NEF 2 Day Workshop – Customer & Team Development (Pt. 1)


Last week I attended another 2day workshop organised by the NEF and hosted by UCL at their Idea campus in Shoreditch, London. The theme for this workshop was how do we identify, on board and develop our customer base and key team. This threw up some great discussion and covered some challenging issues faced by modern entrepreneurs.

The first day was led by Chris Coleridge of UCL and we kicked off by looking at our business ideas and taking time to identify our “Critical Uncertainties”. This is a valuable exercise, picking out and writing down those key issues and unknowns around your business which have the potential to topple the idea or cause the biggest headaches as you start down the path of building a startup.

Maybe you want to go for investment, bring on board a new business partner, test your product or build your skillset to move the venture forward. Knowing the critical uncertainties surrounding the business and/or idea is key to facilitating these things and not finding it all coming to a grinding halt 2 months down the line. After all, you don’t want to find yourself stood in front of investors for them to throw in the one critical question identifying a key flaw with your idea, and for you to not have at least thought it through and planned a response to it.

A quick way to help identify the big ticket issues are to think “Where are the critical uncertainties across the 9 boxes of my Business Model Canvas?”

To recall, the 9 boxes of the Business Model Canvas:

–          Key Partners

–          Key Activities

–          Key resources

–          Cost Structure

–          Value Propositions

–          Customer Relationships

–          Channels

–          Customer Segments

–          Revenue Streams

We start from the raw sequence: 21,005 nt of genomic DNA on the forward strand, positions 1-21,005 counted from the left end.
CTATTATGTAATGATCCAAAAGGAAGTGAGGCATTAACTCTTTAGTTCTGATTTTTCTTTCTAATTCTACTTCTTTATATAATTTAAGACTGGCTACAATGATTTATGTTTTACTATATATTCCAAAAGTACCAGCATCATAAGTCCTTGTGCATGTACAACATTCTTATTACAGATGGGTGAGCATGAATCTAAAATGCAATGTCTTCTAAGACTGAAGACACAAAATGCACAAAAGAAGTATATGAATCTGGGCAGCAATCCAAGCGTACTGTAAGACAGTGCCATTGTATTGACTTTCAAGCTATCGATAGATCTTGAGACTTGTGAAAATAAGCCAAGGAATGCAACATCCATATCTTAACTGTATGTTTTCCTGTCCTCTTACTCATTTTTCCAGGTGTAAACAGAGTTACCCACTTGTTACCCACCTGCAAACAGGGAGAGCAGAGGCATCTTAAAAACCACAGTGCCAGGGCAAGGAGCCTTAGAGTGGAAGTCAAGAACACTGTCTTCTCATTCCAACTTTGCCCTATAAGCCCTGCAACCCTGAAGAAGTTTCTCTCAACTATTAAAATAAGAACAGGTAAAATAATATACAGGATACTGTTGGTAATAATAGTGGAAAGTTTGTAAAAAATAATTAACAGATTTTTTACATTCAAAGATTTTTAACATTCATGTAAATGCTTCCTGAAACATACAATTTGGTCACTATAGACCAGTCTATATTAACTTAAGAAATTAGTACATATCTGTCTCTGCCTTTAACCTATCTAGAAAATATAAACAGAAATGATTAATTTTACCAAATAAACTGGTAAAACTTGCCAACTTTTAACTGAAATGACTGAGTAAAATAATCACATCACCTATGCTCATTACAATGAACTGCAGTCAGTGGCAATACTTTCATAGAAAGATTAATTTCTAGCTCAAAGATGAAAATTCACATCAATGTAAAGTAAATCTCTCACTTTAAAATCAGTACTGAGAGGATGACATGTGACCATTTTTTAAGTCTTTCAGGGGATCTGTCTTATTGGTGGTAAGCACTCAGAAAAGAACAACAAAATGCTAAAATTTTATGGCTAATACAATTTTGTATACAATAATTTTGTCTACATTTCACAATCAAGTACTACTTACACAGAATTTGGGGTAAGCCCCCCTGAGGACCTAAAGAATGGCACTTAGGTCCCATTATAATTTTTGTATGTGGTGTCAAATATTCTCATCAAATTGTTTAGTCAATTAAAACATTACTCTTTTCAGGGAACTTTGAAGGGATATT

I did this exercise quickly in the back of my notepad and used it to help – identify the key uncertainties for an idea I have and would like to launch in the near future. Until you have those issues and uncertainties written down and in ink, you aren’t really facing into them on tackling them.

We then looked at how you can use the concept of Analogs and Antilogs to compare your business or idea to existing ones, as a way of helping identify common uncertainties and to see how others might have tackled them in the past.

Analogs (& Antilogs)

–          (Analogs) Who do you want to be like?

–          (Analogs)What uncertainties can you cut out by researching how they did it?

–          (Antilogs) Who do you want to be unlike?

–          (Antilogs) What lessons do they have for you about differentiation?

For example, if company X came forward and said “Oh, we’re going to be the ‘Apple’ of market Y”, there are certain connotations or associations we are going to make. We might expect them to be design led? Best at what they do? Ahead of competitors on innovation? Etc. etc. In that way, company X has identified Apple as being their ideal analog.

It’s important when choosing or identifying desirable Analogs though, to maybe not look to your direct competitors or those too similar! Why? Because we want to be able to differentiate of course!

Here’s a quick exercise we all did based around picking a key uncertainty and then taking that, and planning out a test we might undertake to prove/disprove that uncertainty. It’s quite simple, but very useful…

Task: (For my idea) – identify / sketch out the following tests to undertake…

–          Uncertainty: identify / write out any particular uncertainty in the form of a question

–          Test: test the uncertainty – what will you physical do to test it?

–          (Hypothesis): What do we think we might find will satisfy us that we should move forwards with the idea, or send us back to the drawing board?

–          Timeline: plan out the timescales associated with implementing the test and getting all the results.

We then took a quick look at how we might estimate the financial opportunity of our business ideas. It’s critical to startups and established companies alike, to establish their:

–          Gross Margin (estimate of)

–          CAC (Cost to Acquire Customers)

–          CSC (Cost to Serve Customers)

–          LTV (Lifetime Value – of customer)

–          Size of Opportunity

–          How will you get customers and what will it cost?

Again, some of these things (possibly all at an early stage!) might be critical uncertainties to a startup. Again though, we can use analogs to try approach an answer and resolution. We might research the existing market to find appropriate analogs, similar businesses/business models and identify their relative costs, gross margins, channels to market and payment mechanisms etc.

Remember that SEO/SEM costs are moving up all the time. – How much will it cost you to serve the customers? – Should you (and can you) outsource anything? – LTV, again research through analogs. Significance of heavy users and cross-selling is enormous!